Kelly Buetter lets a hyperactive, talking spongemonster teach her lessons about remaining young at heart in the face of adulthood in this week’s re-view.

We, the general populace of cartoon-watching adults, are absolutely spoiled. As I sit here, I am listening to the dulcet tones of moonshine-addled redneck squids while, on deck, I have cartoons about an adventurer and his shape-shifting dog, three kick-ass superheroines, and a show where two kids tricked the grim reaper into being their best friend forever. I could probably find a cartoon exploring every crazy, ridiculous, stupid premise that pops into my mind. But these cartoons would never have had a place in the world if the shows before them sucked. Thus, we must pay homage to them. The Simpsons, Looney Tunes, Ren & Stimpy, all giants in their respective fields. And then there was SpongeBob.

To tell you the whole story about The Sponge would take far too long, so instead I will tell you my personal experience. When the first episode of SpongeBob came out, I was nine years old. I had been an instant fan, looking for any excuse to use the Jacques Cousteau voice or sing SpongeBob’s version of the Krusty Krab Pizza jingle (you’d understand if you watched the show). So early on, there really was not all that much merchandise based around SpongeBob, so I had to find any and all posters and T-Shirts at Hot Topic. Around ’99, Hot Topic was still that kinda-scary store in the mall, and I was always waaay too embarrassed to be around so many *Gulp* teenagers (who would totally think I was a little kid and way too dorky and OMGPLEASEDON’THATEME) to go in. So, I had to have my mom do it. Yes, truly, there is no better way to feel cool then to make your bouffanted, dew-drop glassed, mom-jeans wearing mom to go in an purchase a shirt for you because you’re too much of a chicken. I could feel the leather jacket on my back and sunglasses on my face right then, boy howdy.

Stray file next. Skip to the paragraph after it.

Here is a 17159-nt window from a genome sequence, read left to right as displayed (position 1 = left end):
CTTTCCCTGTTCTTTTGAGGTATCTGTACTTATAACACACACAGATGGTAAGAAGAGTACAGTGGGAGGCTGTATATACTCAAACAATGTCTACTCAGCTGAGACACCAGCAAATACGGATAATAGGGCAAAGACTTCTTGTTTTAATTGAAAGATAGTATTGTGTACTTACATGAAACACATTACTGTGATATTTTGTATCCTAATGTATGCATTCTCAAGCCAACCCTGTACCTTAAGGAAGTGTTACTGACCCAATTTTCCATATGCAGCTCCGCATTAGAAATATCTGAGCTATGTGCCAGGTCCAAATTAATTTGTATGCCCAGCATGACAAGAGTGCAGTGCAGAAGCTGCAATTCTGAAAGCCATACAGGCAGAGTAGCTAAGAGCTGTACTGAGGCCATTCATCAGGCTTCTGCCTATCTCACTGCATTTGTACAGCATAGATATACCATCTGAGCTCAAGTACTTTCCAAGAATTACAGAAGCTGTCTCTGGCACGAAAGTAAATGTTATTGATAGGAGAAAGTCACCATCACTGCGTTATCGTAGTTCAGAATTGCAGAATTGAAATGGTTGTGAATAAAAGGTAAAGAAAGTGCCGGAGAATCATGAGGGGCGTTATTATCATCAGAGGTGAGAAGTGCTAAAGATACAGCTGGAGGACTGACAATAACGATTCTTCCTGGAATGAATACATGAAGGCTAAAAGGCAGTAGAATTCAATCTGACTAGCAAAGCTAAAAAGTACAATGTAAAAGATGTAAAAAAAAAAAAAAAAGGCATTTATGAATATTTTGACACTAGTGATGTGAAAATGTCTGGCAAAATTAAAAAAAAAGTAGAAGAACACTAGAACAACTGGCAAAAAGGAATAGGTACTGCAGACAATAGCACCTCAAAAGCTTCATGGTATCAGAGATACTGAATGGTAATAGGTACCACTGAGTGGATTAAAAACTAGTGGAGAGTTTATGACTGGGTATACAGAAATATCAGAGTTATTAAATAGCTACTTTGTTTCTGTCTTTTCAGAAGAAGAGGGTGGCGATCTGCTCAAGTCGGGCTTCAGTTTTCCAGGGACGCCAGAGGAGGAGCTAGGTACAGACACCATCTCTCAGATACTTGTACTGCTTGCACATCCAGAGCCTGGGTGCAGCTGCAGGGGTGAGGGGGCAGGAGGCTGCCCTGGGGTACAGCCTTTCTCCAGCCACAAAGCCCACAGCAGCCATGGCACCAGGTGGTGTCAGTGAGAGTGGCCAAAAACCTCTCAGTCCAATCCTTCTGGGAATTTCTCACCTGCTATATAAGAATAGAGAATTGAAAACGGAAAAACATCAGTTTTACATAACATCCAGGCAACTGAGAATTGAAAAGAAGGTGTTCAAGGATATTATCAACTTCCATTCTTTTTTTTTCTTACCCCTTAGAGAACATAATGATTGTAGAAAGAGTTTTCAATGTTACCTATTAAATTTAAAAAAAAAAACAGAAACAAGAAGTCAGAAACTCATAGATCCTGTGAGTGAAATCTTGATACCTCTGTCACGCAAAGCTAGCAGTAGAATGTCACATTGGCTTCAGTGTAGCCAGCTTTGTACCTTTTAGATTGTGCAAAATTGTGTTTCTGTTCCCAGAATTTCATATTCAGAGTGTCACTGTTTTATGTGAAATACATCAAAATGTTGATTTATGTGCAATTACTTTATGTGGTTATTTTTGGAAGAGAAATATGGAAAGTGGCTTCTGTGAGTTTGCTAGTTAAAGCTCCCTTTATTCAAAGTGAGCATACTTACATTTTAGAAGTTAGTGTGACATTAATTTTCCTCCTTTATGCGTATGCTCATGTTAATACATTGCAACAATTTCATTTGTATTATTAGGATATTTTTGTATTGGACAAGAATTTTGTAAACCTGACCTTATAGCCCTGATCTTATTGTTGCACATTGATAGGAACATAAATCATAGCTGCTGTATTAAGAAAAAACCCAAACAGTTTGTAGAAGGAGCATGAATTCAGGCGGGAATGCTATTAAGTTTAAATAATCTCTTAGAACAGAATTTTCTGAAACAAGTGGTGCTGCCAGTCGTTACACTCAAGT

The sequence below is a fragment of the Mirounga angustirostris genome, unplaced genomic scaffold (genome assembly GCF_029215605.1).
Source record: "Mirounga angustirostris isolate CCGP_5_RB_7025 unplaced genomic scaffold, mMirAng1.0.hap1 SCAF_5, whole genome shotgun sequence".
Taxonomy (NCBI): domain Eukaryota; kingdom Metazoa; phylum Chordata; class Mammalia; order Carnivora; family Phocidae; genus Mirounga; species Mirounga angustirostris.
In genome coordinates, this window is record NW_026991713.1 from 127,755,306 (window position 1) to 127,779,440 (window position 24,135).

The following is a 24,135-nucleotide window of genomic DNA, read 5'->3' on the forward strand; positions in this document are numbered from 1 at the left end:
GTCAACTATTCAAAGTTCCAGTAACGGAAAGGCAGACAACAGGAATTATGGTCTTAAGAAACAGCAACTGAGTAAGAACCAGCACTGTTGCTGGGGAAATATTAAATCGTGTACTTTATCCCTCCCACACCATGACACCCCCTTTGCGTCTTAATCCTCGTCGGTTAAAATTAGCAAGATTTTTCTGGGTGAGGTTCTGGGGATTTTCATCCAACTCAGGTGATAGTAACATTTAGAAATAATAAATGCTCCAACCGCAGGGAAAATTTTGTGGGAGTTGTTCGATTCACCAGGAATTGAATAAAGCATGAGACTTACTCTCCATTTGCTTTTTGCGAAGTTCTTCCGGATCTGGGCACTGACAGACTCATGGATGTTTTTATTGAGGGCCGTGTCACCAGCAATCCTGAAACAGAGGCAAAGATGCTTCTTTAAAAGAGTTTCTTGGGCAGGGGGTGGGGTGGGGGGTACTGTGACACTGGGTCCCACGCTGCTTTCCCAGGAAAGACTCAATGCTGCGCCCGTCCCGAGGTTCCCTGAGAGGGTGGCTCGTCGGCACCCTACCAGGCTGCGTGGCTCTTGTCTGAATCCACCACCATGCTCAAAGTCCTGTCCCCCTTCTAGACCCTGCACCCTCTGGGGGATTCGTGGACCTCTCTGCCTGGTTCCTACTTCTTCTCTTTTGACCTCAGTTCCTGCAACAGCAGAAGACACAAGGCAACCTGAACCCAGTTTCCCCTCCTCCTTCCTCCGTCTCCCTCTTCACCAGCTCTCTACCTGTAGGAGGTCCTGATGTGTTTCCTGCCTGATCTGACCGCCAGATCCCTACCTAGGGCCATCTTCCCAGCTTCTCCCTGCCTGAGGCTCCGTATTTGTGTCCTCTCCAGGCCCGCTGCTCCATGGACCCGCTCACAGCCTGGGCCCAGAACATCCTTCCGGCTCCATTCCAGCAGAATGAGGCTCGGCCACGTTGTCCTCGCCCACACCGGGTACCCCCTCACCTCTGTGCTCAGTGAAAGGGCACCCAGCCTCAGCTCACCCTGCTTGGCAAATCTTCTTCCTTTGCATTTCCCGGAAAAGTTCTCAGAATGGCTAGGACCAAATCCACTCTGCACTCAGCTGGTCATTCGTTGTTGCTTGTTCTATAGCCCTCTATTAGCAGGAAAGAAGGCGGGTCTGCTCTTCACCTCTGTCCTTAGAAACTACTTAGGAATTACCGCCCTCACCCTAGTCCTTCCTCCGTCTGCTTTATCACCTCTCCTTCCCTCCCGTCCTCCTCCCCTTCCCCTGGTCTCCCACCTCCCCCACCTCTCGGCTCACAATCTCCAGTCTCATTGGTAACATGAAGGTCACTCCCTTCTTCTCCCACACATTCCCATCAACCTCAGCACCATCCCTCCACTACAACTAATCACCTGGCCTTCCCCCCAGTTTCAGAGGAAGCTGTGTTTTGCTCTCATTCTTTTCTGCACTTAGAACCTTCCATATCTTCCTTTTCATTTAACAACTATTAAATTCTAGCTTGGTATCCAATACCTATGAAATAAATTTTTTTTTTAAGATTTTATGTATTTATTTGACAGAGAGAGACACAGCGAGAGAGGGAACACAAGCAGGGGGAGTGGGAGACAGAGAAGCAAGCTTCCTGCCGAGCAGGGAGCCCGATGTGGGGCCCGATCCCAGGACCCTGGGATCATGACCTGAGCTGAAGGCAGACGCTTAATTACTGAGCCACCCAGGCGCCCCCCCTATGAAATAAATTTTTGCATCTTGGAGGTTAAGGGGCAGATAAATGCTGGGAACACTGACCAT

Fast forward to 2004, and The SpongeBob SquarePants Movie is coming out. I am currently in my freshman year of high school, and although it is cool to like cartoons, it is kinda not cool to still like obviously kids cartoons. Most of my friends had discovered anime at this point, or at most, watched most of the [adult swim] lineup. But I was certainly still curious, and so I went with my brother to a matinee. And I loved it. As someone who appreciates adult humor in cartoons, every single little nod, from SpongeBob and Patrick getting drunk on ice cream to The Hoff’s glorious appearance to Patrick in fishnets at the end, every joke was exactly what I was looking for.

And man, if watching this movie again isn’t like reliving 15 all over again.

The plot goes like this: SpongeBob, a fry cook at the Krusty Krab, wants to be promoted to manager of the new second location his boss, Mr. Krabs, is building. Instead, Mr. Krabs appoints Squidward, the dour co-worker and neighbor of SpongeBob, as manager. Meanwhile, Plankton, owner of the Chum Bucket and Mr. Krab’s rival, has a plot to steal the formula for Krabby Patties (and then to take over the world) by stealing King Neptune’s crown and framing Mr. Krabs for it. Crown stolen, they find out that it has been sold to someone in the dangerous Shell City, and SpongeBob and Patrick must steal it back.